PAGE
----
When Celia got home, she was surprised to see Nicole’s car in the driveway. She usually didn’t leave work until much later in the day. Celia opened the door and could hear sobbing coming from the kitchen. When she investigated, she found her daughter sitting on a barstool at the island with her head in her hands. She heard her Mom approach and sat up quickly, trying to compose herself.
“What’s the matter honey?” Celia asked, trying to be calm. “Is something wrong? Are you okay?”
“How can I be okay Mom?” Nicole said, breaking into hysterical sobs again. “How can anything be okay?”
Celia swallowed hard, upset at seeing her beloved daughter in that condition. She gently brushed back Nicole’s hair from her face and put her arm around her. “Why don’t you tell me what’s wrong?”
“I’m pregnant, I’m scared, and I don’t know a bloody thing about being a mother! Is that enough for you?” Nicole said between sobs. “You were right, of course! I’m old enough to be a grandmother, not a mother!” She blew her nose; her face was red and puffy from crying.
Celia calmly handed her a box of tissues and kissed the top of her daughter’s head. “Everything is going to be just fine. It’s time we had a cup of tea and made plans for this baby,” Celia said, putting the kettle on. “There are a lot of things we need to do before the baby gets here.”
Nicole looked up at her mother, “What? I thought you didn’t want anything to do with this baby?”
Celia melted in sorrow at seeing her wonderful daughter in such distress. “I’ve been such an idiot, sweetie. I should have never said those things. You’re going to make a great mother.”
“But I don’t know anything about being a mother. I’ve never changed a diaper in my life.”
“Well, I don’t know anything about being a grandmother, so we’ll learn together,” Celia said softly.
“You’ll be all ready by the time the baby comes,” Celia told her daughter. “And I’ll be here to help you every step of the way…that is if you want me here.”
Nicole looked up at her mother, “What do you mean if I want you here? This is your home Mom. Of course, I want you here.”
“Well, I thought maybe the baby…that is, I thought you might not have room for me with the baby here,” Celia confessed. “I thought I’d be like an extra piece of furniture you wouldn’t need anymore. I was scared of being alone, and I said some awful things.”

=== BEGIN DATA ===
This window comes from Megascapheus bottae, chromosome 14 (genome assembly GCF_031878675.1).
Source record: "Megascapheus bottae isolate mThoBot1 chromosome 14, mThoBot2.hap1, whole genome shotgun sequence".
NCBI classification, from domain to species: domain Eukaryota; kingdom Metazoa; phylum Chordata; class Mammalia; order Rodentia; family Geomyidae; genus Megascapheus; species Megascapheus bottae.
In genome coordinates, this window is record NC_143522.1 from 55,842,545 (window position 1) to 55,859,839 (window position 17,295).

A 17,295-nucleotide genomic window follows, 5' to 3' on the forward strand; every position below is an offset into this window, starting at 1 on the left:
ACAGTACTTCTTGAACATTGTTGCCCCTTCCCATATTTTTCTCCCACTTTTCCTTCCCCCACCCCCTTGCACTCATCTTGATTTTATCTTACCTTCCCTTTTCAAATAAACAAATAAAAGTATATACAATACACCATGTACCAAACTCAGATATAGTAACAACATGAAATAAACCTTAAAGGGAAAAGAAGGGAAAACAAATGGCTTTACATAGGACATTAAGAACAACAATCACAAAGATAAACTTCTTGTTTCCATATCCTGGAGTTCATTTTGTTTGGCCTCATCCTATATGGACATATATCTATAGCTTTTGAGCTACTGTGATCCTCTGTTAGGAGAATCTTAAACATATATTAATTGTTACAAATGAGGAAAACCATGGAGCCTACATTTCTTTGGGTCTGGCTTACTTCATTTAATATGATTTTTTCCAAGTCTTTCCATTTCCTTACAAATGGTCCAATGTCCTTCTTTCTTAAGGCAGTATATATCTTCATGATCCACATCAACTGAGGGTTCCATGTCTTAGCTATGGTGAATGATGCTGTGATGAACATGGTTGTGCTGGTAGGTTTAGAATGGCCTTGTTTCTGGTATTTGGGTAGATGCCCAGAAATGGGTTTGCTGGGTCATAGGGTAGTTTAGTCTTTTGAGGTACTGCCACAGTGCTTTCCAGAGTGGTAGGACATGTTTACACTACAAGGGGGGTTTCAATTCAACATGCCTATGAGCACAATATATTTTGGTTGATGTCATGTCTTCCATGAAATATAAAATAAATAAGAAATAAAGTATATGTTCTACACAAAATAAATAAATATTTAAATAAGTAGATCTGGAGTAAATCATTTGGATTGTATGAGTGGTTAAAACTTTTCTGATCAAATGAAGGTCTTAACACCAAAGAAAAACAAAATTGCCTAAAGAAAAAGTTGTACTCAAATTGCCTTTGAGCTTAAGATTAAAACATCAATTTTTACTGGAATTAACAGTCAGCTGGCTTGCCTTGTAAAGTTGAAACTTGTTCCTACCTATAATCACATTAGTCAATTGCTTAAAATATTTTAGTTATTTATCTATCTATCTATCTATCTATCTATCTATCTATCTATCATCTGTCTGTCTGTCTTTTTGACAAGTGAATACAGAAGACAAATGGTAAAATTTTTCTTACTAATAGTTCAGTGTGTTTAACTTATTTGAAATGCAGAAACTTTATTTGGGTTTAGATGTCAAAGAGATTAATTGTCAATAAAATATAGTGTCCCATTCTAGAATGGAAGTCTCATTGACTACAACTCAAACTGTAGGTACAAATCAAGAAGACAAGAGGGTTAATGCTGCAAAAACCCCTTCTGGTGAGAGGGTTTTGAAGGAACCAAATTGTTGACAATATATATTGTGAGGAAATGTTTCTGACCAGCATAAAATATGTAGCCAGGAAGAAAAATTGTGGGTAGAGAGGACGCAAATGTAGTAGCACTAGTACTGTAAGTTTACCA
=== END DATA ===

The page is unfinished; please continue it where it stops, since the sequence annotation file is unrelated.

“Mom, seriously? I’m so sorry we had that fight. I didn’t know you felt that way — that we wouldn’t want you. We will always want you living with us, especially when the baby comes. Mom, I need you here with me,” Nicole said, tears brimming up again.
“I’m here, sweet pea; I’m not going anywhere. I will always regret what I said. I didn’t mean it — please forgive me.”
“Mom, there’s no need. I understand — you were scared. I know how hard it was on you when Daddy died, and you were left alone. The important thing now is to move forward together,” Nicole said, blowing her nose.
Then to lighten the mood, Celia told her daughter about her visit to the baby department and described some of the merchandise she saw on the shelves.
“Seriously sweetheart,” Celia said, “with all of these new baby contraptions morphing into something else, how do the parents of today know when to ‘Snap ‘n Go,’ ‘Sit n’ Stroll,’ or simply ‘Mop n’ GLO’?” she said, sending Nicole into a fit of giggles.
Celia continued, “I even found a device called Munchkin Wipe Warmers. The box said they would soothe the baby’s bottom and warm the mother’s heart. Do mothers really need a warm wipe to clean poop on a baby’s bum? Now that’s just plain crazy on a cracker!” Celia added, happy to be making her daughter laugh.
Then she showed Nicole the little bottle she’d picked up on the shelf and read her the message inside. “Having a new baby is like suddenly getting the world’s worst roommate.”
“Ain’t that the truth,” Nicole chuckled as she reached into her purse and handed Celia a picture. “Sean and I went for our first ultrasound today. Hearing the heartbeat and seeing this sonogram of our tiny baby in the womb made it all so real. It kinda freaked me out – the realization that this was actually happening.”
Celia looked at the black and white image, and it was her turn to cry. “Well, will you look at that? Hello in there,” she said, putting her hand on her daughter’s stomach.
“So, what’s the difference between a sonogram and an ultrasound?” Celia continued. “I thought they were the same thing.”
“An ultrasound is a test, and the sonogram is this picture they take during the procedure,” Nicole explained.
“How did the appointment go? Is everything okay?”